Bone broth, like many “new” health food trends originated thousands of years back, to a time where you wasted nothing; and so bones were turned into nutrient packed broths.


Bone broth is said to be a magical elixir that can help repair a leaky gut, improve digestion and IBS, help with aching joints, increase energy and help with weight loss.

There are people who go on bone broth diets, those that use it as a snack in between meals, those that will add some broth to just about anything (smoothies included) and some even replace their morning cup of coffee with a steaming cup of bone broth.


Some Doctors are unconvinced as to the power of bone broth to heal; but they do agree that it’s not bad for you and can be quite nutrient rich – they just don’t think a cup is a cure all.


But if you like to try new things, bone broth is a great starting point – it may be time consuming but it’s not difficult and it’s inexpensive to make.


To make the bone broth below, I consulted this recipe as well as these common mistakes people make when making bone broth to make sure I wasn’t committing any brothing faux pas.


It took just a little over 24 hours from start to finish, but only about 2 hours of that was time spent in the kitchen actually making the broth. It practically makes itself while you sleep.


You can make it in a large pot over the stove, a pressure cooker or slow cooker. I chose a slow cooker which is the easiest and most convenient option as you can throw everything in and leave it for hours without worrying. I used a large slow cooker, if you have a small one halve the recipe – it needs a lot of room (and cooking it in a pot that’s too small is one of the big mistakes one should avoid).


How to Make Bone Broth [and what to do with it]



Makes about 2 litres of broth


3kg bones – You can get bones from your butcher, just ask for bones to make a broth. You can choose any bones you want – recommended varieties include beef, bison, chicken, duck, lamb, turkey and pork. I used a mixture of beef bones and chicken bones as well as a small pack of marrow bones.

2 medium carrots, peeled and roughly chopped

3 stalks of celery, washed and roughly chopped

2 onions, peeled and roughly chopped

2 tablespoons apple cider vinegar

1 bay leave

Salt and pepper, to taste



1. Blanch the bones. Add the bones to a large pot and cover them with cold water. Bring to a boil, and let them cook at a strong simmer for 20 minutes. Drain

*Note: This step is optional and not in many recipes. According to Bon Appetit, failure to blanch is the number one mistake people make when making bone broth. Blanching helps remove the “nasty” bits from the bones. I noticed that during blanching a lot of scum rose to the surface which I was able to drain off. But when it was cooking in the slow cooker, there was no scum at all which meant that blanching made it easier to cook, as I didn’t have to come back and remove scum from the broth every few hours.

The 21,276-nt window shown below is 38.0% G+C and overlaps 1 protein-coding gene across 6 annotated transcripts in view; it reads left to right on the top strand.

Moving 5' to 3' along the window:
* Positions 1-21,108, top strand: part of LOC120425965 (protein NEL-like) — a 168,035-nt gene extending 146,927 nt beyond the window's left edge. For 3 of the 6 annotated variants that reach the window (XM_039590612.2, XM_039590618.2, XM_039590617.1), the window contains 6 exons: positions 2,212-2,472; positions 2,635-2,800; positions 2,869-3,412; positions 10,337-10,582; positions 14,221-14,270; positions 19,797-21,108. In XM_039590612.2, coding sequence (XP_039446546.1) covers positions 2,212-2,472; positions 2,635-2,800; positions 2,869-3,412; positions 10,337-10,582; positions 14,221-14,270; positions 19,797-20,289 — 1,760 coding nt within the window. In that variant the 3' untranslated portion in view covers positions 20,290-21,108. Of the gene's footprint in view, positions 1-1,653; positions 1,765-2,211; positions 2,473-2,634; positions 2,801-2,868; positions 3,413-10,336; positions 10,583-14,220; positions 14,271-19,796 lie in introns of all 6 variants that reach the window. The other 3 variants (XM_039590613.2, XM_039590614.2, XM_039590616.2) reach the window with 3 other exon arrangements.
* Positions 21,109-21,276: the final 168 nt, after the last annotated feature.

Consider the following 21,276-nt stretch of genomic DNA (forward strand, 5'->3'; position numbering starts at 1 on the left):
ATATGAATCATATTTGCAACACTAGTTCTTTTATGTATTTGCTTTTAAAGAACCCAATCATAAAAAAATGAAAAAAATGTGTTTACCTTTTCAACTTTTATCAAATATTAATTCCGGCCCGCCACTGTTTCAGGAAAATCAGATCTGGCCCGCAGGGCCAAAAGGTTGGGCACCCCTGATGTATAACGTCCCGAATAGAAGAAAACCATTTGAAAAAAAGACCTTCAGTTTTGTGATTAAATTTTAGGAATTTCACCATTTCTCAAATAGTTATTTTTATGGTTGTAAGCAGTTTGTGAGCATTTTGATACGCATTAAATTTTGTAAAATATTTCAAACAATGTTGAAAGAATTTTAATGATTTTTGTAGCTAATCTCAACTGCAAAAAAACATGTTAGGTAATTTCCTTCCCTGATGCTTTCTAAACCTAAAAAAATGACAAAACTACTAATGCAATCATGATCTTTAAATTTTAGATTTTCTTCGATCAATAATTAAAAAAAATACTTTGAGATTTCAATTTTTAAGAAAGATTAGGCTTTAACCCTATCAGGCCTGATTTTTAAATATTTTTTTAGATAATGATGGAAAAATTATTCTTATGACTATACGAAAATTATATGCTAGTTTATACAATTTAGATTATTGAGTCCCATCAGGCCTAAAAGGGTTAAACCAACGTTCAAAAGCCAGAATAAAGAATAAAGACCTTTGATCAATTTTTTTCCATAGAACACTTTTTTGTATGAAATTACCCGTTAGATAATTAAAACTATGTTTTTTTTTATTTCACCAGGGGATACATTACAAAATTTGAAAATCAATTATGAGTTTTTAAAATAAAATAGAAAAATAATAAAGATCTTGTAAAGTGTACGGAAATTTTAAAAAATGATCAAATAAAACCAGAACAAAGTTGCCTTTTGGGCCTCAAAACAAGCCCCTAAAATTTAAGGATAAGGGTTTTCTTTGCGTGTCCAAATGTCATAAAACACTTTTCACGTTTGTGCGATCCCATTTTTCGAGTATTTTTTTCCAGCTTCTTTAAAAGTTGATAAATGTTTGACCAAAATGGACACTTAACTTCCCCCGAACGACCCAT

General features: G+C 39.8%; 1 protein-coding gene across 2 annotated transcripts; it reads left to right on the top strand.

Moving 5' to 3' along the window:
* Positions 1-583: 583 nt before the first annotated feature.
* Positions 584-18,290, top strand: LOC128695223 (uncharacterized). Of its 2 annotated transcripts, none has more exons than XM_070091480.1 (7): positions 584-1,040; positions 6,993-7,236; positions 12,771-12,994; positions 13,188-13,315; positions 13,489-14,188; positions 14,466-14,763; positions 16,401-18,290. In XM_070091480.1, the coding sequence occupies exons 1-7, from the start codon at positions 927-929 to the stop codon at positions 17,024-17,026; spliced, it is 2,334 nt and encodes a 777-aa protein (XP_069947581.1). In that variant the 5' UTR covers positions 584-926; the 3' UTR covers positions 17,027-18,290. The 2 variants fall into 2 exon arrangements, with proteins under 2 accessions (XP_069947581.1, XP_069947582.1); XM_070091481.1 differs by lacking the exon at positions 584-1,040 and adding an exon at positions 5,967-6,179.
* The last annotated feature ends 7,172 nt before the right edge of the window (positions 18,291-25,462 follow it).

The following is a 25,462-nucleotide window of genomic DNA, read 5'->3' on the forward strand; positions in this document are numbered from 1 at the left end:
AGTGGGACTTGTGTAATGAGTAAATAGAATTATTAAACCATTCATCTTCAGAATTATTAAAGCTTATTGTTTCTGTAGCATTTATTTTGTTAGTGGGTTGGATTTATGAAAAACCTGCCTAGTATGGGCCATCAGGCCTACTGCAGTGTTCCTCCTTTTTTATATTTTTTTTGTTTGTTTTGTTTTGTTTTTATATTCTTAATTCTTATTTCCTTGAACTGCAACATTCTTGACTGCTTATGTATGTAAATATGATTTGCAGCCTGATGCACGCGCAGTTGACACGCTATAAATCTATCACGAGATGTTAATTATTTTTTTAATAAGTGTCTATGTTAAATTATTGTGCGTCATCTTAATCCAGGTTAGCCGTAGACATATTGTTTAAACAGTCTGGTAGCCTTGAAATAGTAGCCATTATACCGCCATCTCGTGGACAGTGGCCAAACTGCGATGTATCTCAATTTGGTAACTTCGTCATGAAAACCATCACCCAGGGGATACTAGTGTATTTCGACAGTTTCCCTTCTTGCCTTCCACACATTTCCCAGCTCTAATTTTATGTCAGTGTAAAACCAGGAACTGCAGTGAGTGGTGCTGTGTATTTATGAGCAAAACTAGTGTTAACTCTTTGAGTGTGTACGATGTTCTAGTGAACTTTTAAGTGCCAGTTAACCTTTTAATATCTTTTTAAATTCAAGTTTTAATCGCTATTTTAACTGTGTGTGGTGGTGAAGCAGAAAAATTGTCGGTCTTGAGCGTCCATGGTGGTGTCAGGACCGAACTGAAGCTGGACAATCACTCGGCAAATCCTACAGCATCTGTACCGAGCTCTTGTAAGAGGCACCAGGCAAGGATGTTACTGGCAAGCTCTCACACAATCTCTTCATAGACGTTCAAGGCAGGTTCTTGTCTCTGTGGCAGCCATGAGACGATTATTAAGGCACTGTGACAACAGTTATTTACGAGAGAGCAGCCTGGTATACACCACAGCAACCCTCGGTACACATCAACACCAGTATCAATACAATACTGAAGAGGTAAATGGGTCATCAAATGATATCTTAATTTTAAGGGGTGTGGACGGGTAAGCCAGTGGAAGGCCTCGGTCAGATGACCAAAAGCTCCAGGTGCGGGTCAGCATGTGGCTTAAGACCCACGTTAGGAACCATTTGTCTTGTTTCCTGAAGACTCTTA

2. Preheat the oven to 200°C and cover a pan with tin foil. Arrange the bones on the sheet and roast for 1 hour, turning the bone half way.

*Note: Roasting helps develop a better flavour. If you have a lot of browned bits stuck to the bottom of the pan after roasting, loosen with water and add to broth.


3. While the bones are roasting you can chop the vegetables. Chop them in large chunks so they don’t disintegrate.

*Bon Appetit warns against adding too many extra ingredients – the star of the dish is the bones. If you don’t like sweet things you can omit the carrots. I included them and regret it not one bit.


4. When the bones are roasted add the bones and vegetables to your slow cooker. Add the apple cider vinegar (which helps extract the nutrients) and a bay leaf. Cook on low for 12-24 hours. Check the slow cooker every few hours. If any scum collects on the top – remove and add water to cover the bones.


5. The stock is ready when it’s dark and flavourful. I let it cook for 24 hours. Warning, this is super fragrant and the entire house will smell like it.


6. Remove the bones and vegetables (wrap them in a newspaper and throw away). Strain the liquid through a fine mesh sieve. If you want a very clear and thin broth you can strain it again through a cheesecloth. I found one strain was good enough.


7. Once it’s strained, transfer to jars or containers and let cool before refrigerating. According to Bon Appetit, it’s best to let it cool as fast as possible, so transfer into a container that has a large surface area so it cools faster. This prevents bacteria coming in.


8. You can keep the bone broth refrigerated for 5 days or in the freezer for up to a month. When it cools, it’ll form a layer of fat on the top. You can scrape it off and either use for cooking (I did not) or throw it out (I did). It also turns into a jelly like substance once cool. A sight you should welcome as that means you’ve done it right.


You can warm it up and drink alone, add it to soups, sauces or even cook absorbent grains like quinoa in it to soak up the goodness. You can also apparently use it in smoothies – but I’d rather put a cauliflower in a smoothie than broth. I used mine to add to vegetable soup as well as a broth for a soup similar to this one, which came out great.


How to Make Bone Broth [and what to do with it]


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